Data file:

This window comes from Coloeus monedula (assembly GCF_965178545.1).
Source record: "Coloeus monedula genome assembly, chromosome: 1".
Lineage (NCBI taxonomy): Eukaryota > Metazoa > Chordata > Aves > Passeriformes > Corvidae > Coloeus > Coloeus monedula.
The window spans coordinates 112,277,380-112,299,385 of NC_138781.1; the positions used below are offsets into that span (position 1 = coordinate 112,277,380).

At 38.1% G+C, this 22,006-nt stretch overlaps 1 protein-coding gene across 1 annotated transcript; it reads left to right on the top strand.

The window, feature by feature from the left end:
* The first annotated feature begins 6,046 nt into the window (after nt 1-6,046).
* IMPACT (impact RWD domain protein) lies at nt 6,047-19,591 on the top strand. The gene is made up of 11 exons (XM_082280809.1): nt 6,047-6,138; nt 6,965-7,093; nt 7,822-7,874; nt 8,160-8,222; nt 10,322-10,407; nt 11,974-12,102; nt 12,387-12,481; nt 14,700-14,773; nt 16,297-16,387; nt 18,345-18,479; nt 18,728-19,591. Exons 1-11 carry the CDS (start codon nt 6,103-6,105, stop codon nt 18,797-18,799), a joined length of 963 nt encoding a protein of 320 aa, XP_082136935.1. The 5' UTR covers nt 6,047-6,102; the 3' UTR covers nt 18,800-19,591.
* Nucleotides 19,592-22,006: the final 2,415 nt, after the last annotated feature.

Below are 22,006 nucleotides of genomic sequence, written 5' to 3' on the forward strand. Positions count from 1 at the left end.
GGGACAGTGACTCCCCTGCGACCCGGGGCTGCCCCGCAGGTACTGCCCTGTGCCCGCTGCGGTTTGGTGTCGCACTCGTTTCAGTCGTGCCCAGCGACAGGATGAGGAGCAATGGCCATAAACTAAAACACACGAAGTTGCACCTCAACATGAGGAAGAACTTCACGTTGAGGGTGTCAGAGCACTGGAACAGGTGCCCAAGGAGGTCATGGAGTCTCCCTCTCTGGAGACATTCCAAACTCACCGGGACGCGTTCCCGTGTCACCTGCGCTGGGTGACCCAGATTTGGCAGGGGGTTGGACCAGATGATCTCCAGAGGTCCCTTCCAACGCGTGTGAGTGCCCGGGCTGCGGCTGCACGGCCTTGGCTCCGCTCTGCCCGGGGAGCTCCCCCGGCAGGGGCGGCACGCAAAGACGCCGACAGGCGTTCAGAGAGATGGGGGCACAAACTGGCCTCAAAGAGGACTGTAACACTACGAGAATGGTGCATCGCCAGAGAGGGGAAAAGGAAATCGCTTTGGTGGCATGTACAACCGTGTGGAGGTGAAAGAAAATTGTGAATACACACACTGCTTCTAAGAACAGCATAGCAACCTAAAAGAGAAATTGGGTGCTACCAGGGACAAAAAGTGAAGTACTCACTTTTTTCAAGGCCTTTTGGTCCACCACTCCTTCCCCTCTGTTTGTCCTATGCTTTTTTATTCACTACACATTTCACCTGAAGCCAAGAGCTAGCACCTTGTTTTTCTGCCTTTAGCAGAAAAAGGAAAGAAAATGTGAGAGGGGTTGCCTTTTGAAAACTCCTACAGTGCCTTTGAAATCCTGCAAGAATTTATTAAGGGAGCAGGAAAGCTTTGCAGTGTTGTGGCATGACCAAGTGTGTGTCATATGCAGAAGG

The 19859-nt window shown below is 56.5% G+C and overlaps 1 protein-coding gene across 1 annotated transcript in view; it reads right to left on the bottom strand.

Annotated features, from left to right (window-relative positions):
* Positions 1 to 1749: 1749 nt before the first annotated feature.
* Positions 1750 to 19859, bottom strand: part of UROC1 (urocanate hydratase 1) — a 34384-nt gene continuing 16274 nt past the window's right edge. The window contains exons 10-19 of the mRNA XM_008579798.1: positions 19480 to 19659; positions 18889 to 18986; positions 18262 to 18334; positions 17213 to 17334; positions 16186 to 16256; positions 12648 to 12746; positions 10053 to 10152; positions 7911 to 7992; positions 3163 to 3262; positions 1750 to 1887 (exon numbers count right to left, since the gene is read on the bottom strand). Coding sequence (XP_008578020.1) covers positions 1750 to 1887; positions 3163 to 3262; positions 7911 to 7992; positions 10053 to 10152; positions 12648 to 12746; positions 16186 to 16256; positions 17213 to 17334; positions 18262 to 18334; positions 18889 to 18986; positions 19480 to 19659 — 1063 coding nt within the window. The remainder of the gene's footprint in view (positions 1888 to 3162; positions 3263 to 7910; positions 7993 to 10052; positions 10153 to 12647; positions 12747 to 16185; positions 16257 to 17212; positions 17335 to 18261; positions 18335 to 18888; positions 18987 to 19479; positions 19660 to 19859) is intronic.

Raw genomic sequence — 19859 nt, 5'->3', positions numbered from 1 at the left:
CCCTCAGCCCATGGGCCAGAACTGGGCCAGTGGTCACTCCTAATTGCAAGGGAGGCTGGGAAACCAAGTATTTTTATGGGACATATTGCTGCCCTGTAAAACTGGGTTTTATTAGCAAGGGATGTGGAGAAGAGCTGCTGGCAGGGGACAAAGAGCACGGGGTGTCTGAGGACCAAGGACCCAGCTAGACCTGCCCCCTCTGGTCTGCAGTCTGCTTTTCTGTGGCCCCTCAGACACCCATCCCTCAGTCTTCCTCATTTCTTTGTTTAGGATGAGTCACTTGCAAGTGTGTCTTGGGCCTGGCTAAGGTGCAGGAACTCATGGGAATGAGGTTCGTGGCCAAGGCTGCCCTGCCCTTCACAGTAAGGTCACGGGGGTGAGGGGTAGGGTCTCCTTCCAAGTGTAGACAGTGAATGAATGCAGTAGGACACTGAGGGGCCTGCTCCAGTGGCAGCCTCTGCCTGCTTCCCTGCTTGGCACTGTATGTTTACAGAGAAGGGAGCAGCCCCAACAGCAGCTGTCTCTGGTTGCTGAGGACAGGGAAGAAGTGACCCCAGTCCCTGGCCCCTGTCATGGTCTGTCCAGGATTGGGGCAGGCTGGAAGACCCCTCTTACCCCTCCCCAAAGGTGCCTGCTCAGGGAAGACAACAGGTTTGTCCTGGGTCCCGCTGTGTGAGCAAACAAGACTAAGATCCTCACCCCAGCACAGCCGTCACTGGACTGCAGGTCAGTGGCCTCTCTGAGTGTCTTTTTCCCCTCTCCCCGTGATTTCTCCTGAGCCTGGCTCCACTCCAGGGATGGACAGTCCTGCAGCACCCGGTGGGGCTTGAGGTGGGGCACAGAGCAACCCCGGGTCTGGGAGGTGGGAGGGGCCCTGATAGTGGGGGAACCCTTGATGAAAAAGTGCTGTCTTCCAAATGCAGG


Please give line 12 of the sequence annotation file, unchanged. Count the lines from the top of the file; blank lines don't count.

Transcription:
The 19859-nt window shown below is 56.5% G+C and overlaps 1 protein-coding gene across 1 annotated transcript in view; it reads right to left on the bottom strand.